IL PIRATA in Zürich

IL PIRATA in Zürich

Il Pirata by Vincenzo Bellini. Melodramma in two acts. 1827. Libretto by Felice Romani, after Isidore J.S. Taylor’s play Bertram, ou Le Pirate (Bertram, or The Pirate), itself based on the play Bertram, or The Castle of St Aldobrando by Charles Maturin. First performance at the Teatro alla Scala, Milan, on 27th October 1827.
Attended performance (semi staged): Opernhaus Zürich, 1 June 2022. Reviewers: Marco Aranowicz and Olivier Keegel.

Musical direction: Iván López-Reynoso
Szenische Einrichtung: Natascha Ursuliak
Ernesto: Konstantin Shushakov
Imogene: Irina Lungu
Gualtiero: Andrew Owens
Itulbo: Luis Magallanes
Goffredo: Stanislav Vorobyov
Adele: Irène Friedli
Philharmonia Zürich
Chor der Oper Zürich

Musik: 4****

Bellini lived to be 33, a favorable age for a composer to die. Pergolesi exaggerated it, becoming 28; Schumann missed the boat and became 46. And we haven’t even mentioned Haydn, Rossini e tutti quanti who remained a burden to society ad infinitum.

Vincenzo Salvatore Carmelo Francesco Bellini (November 3, 1801, Catánia, Italy – September 23, 1835, Puteaux, France) came from a musical family, composing and publishing his first works while still studying at the Conservatory of Naples. Bellini was fortunate to come into contact with an important impresario; the success of the first opera, Bianca e Fernando, left audience wanting more. Il pirata (1827) established his international reputation and marked another stage in the development of Romantic opera. Bellini was fortunate to work with the best Italian librettist of the day, whom Bellini immediately secured for his next six operas. (For those who began their opera hobby after 1970: a librettist is the writer of operatic texts.)

The magnificent belcanto opera Il Pirata is not performed very often. Of the “big houses”, only Moscow, Naples (click HERE  for review) and Palermo come to mind as far as 2021 is concerned.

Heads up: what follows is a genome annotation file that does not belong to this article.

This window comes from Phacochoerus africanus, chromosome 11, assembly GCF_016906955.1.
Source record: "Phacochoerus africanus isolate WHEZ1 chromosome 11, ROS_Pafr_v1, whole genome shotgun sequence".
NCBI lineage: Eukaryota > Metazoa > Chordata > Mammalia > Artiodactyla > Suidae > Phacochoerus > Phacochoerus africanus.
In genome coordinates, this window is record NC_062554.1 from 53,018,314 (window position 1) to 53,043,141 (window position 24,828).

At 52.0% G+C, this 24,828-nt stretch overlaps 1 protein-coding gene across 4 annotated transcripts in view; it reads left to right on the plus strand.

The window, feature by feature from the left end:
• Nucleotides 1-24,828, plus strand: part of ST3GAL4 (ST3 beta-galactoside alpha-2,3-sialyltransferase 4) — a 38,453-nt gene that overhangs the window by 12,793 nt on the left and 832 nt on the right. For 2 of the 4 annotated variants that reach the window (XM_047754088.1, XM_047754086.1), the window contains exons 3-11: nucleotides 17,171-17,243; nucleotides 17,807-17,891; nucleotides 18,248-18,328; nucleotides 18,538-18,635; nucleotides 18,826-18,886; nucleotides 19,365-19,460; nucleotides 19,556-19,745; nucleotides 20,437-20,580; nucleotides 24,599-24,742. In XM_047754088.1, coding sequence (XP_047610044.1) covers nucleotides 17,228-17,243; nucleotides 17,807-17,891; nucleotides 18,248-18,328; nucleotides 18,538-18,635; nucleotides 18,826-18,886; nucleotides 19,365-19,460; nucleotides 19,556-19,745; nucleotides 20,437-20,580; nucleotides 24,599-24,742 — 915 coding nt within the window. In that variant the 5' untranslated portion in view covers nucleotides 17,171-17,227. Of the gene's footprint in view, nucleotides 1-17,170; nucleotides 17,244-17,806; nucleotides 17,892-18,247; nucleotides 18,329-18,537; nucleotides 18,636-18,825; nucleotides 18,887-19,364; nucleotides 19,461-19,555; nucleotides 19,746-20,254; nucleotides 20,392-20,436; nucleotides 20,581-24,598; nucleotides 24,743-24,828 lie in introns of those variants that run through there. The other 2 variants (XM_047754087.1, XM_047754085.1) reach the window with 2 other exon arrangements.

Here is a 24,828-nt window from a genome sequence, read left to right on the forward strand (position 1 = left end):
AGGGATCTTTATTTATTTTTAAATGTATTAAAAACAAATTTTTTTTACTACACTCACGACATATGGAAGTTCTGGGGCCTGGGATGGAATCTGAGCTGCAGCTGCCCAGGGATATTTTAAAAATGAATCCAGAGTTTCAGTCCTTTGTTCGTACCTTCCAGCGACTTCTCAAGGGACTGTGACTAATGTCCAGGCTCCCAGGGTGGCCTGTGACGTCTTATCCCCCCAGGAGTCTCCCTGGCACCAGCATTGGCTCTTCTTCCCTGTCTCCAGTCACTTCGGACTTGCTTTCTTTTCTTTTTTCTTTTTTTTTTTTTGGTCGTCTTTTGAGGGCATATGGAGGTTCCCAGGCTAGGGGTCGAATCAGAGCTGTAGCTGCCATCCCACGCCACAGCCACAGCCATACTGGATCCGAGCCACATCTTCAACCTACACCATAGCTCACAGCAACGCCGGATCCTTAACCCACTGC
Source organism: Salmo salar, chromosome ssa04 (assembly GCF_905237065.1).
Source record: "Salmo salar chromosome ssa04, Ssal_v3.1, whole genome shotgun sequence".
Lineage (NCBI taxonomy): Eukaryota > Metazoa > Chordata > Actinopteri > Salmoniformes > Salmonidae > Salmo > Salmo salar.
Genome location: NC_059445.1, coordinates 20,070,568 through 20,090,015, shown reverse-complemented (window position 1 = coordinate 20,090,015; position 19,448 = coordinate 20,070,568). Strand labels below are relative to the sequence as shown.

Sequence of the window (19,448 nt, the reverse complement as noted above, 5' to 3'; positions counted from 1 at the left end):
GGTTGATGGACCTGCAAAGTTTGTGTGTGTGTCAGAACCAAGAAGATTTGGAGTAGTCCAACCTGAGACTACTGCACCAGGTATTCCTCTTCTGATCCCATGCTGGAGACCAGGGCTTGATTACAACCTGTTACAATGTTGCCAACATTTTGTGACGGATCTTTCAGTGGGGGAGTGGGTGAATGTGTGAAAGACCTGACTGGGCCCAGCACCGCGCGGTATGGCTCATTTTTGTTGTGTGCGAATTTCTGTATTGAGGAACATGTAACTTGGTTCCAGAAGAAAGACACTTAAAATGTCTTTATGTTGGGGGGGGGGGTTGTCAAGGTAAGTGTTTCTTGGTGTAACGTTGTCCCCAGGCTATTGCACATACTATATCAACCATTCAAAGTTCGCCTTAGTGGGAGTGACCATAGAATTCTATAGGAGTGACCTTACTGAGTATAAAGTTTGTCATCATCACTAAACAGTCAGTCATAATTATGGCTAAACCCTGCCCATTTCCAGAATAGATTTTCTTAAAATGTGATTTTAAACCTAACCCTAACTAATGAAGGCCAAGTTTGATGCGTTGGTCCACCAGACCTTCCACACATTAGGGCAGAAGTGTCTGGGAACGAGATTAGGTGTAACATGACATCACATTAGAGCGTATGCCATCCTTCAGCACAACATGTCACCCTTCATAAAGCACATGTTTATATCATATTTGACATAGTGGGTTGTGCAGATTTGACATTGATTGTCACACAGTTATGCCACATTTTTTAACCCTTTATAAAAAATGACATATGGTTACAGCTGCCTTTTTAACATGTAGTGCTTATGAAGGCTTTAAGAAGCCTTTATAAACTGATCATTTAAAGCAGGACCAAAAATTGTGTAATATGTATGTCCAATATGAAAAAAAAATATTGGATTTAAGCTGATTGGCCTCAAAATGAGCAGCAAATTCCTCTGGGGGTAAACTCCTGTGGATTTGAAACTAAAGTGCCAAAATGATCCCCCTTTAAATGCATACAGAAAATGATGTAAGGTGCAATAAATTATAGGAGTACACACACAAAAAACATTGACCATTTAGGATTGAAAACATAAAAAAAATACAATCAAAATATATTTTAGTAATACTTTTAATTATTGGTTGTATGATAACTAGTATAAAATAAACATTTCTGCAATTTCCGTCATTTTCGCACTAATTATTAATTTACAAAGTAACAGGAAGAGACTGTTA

It is a spirited, rather hybrid work: the impulsive rapturous tenor sometimes seems to contrast rather violently with the alluring and graceful passages. As was not uncommon at the time, the opera was composed by Bellini with certain singers in mind. In this case, it was Bellini’s favorite tenor Giovanni Battista Rubini and the soprano Henriette Méric-Lalande. Both soloists had played the lead in Bianca e Fernando. Der Dritte im Bunde was Antonio Tamburini, a famous bass-baritone of the time. Things weren’t going particularly well during the rehearsals. Bellini still thought tenor Rubini sang beautifully, but according to the composer, he lacked expressiveness. Bellini gave him good advice, about on par with the platitudes in the tsunami of masterclasses currently plaguing us. “Throw yourself into your character with heart and soul”, “Act not only with your body but also with your voice”. Well, you know the drill. (“In the mask! In the mask!”) Surprisingly, the clichés were successful; after the premiere audience and press were very enthusiastic.

Il Pirata

The story is simple, which is no reason not to respect it; it is an integral, inseparable substantial part of the opera: